After comparing notes, the group notices that their fem fatales all have the same initials: A.M. What worries Don Wanderley – summoned because of his knowledge of the supernatural – is that James and Hawthorne have a new secretary and her name is Alma Mobley.
Finally, after Benedikt dies mysteriously, the town bad boy disappears, and others come up missing or dead, Hawthorne and James decide it is time they told Don Wanderley the story of Eva Galli.
Galli was a young woman who moved to town in the 1920s and immediately charmed the young members of the Chowder Society just as they were starting their professional lives. The boys, sexually immature and naïve, keep the relationship purely platonic, just enjoying her company. She is engaged to a local man. When that man breaks it off, she invites the Society to her home. There, she becomes sexually aggressive with Benedikt who is appalled by her behavior. She bites and slaps him and when they try to restrain her, she falls and hits her head on a brick hearth. She is apparently dead.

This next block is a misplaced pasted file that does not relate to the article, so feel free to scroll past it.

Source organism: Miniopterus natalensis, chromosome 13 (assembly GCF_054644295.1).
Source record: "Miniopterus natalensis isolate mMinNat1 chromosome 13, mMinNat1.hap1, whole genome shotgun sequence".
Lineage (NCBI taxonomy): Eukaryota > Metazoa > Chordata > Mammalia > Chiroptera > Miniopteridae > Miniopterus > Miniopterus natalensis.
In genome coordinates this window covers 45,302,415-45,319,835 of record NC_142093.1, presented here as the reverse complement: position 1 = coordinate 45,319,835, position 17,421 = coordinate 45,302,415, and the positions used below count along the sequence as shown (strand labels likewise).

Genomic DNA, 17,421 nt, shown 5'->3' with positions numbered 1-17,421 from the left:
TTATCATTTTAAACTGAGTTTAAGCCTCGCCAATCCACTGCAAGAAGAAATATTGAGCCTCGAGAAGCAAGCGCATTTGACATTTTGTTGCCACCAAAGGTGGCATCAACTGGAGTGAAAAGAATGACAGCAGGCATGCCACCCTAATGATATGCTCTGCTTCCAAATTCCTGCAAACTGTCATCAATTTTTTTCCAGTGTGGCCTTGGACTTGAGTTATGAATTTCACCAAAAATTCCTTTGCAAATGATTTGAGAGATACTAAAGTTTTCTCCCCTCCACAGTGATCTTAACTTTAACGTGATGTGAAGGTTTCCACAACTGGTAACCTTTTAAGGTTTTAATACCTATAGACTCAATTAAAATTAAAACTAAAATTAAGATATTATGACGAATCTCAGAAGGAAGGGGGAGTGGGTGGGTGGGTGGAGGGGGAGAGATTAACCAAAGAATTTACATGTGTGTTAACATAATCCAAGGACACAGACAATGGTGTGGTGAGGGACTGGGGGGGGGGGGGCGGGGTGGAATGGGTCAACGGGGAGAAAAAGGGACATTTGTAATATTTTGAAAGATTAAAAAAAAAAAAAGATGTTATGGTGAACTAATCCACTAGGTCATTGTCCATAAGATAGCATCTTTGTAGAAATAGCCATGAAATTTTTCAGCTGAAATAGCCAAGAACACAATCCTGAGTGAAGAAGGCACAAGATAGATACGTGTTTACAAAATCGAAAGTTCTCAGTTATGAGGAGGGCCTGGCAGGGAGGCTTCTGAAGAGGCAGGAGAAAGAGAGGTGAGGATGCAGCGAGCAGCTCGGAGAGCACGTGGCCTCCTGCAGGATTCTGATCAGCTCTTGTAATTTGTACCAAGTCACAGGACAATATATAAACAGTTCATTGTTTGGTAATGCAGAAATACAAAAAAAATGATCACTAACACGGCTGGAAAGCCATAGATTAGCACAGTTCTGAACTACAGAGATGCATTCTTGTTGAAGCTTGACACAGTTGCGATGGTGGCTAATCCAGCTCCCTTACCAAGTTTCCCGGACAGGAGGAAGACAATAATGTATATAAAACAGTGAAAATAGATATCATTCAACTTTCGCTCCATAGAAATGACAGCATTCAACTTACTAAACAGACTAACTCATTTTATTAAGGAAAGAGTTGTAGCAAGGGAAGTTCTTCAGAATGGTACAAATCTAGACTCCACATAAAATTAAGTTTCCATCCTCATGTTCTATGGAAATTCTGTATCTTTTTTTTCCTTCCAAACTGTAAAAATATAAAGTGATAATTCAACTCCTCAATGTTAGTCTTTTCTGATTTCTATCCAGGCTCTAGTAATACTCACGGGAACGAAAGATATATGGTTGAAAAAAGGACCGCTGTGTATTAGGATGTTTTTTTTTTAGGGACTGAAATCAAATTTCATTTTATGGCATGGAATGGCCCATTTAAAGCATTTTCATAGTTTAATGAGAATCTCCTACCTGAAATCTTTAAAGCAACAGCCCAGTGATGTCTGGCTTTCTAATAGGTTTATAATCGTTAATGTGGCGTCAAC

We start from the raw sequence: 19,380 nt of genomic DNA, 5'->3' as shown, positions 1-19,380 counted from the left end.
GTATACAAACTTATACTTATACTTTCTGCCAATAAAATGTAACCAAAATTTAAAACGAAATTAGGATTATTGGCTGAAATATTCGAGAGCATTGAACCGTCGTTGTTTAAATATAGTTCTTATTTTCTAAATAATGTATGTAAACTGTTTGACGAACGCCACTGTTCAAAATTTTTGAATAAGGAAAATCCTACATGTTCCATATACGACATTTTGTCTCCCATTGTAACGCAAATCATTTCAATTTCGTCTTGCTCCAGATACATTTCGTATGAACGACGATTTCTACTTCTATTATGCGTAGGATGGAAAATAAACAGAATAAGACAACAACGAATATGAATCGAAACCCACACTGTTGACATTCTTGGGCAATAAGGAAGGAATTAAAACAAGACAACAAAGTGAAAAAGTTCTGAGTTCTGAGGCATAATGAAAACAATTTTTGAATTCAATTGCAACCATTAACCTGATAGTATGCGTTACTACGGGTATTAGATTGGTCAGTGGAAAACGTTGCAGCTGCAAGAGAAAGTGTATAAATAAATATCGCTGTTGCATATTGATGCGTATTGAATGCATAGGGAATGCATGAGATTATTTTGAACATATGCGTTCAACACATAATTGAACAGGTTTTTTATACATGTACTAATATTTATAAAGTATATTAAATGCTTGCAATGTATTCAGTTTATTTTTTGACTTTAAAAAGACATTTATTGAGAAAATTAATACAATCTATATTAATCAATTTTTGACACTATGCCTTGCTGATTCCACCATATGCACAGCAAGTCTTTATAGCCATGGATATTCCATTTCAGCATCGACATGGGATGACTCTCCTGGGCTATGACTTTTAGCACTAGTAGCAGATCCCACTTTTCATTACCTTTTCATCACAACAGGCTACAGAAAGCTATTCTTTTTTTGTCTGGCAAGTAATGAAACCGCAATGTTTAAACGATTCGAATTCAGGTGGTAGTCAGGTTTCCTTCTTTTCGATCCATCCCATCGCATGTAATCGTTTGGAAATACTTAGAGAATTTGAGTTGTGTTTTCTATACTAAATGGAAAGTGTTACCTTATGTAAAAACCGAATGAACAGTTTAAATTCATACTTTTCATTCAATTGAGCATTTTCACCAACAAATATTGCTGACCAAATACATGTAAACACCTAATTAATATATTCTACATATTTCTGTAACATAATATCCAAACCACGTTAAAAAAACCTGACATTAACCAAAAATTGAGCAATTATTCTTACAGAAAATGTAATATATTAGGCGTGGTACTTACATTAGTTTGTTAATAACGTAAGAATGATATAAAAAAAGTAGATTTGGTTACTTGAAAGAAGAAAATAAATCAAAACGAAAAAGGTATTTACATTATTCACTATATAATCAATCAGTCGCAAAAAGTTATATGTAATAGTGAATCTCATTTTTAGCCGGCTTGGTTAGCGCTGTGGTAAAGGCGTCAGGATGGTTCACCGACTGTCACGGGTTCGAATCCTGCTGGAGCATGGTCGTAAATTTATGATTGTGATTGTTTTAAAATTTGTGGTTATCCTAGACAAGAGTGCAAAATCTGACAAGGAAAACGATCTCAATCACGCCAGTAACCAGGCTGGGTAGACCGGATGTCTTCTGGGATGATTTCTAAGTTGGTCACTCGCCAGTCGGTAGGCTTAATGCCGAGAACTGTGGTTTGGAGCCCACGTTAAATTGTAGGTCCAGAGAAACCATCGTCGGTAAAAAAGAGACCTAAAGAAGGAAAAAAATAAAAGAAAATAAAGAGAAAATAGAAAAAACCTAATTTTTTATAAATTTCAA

The young men panic and decide to borrow a car to get help. Instead, they decide to place Galli’s body in the back seat and submerge it in a local quarry. As they car slips into the depths, Galli sits up and smiles at the boys through the back window. They are stricken with terror.
Now, the horrors of their past – Eva Galli/Anna Mobley and the Bate brothers – have come back to torment and kill them. Mobley reveals to them that the three are part of a race much older than humanity. They are the source of all of mankind’s tales of the supernatural. They are long-lived and they are evil.
As the holidays come and pass, Milburne is snowed in and isolated from the world. The jail is converted into a morgue for the victims of the supernatural terror. James, Hawthorne, Don Wanderley, and a young boy set out to hunt down and kill the creatures once and for all. Eventually, Don Wanderley is left to capture the creature in the form of a young girl and send her to her final reward.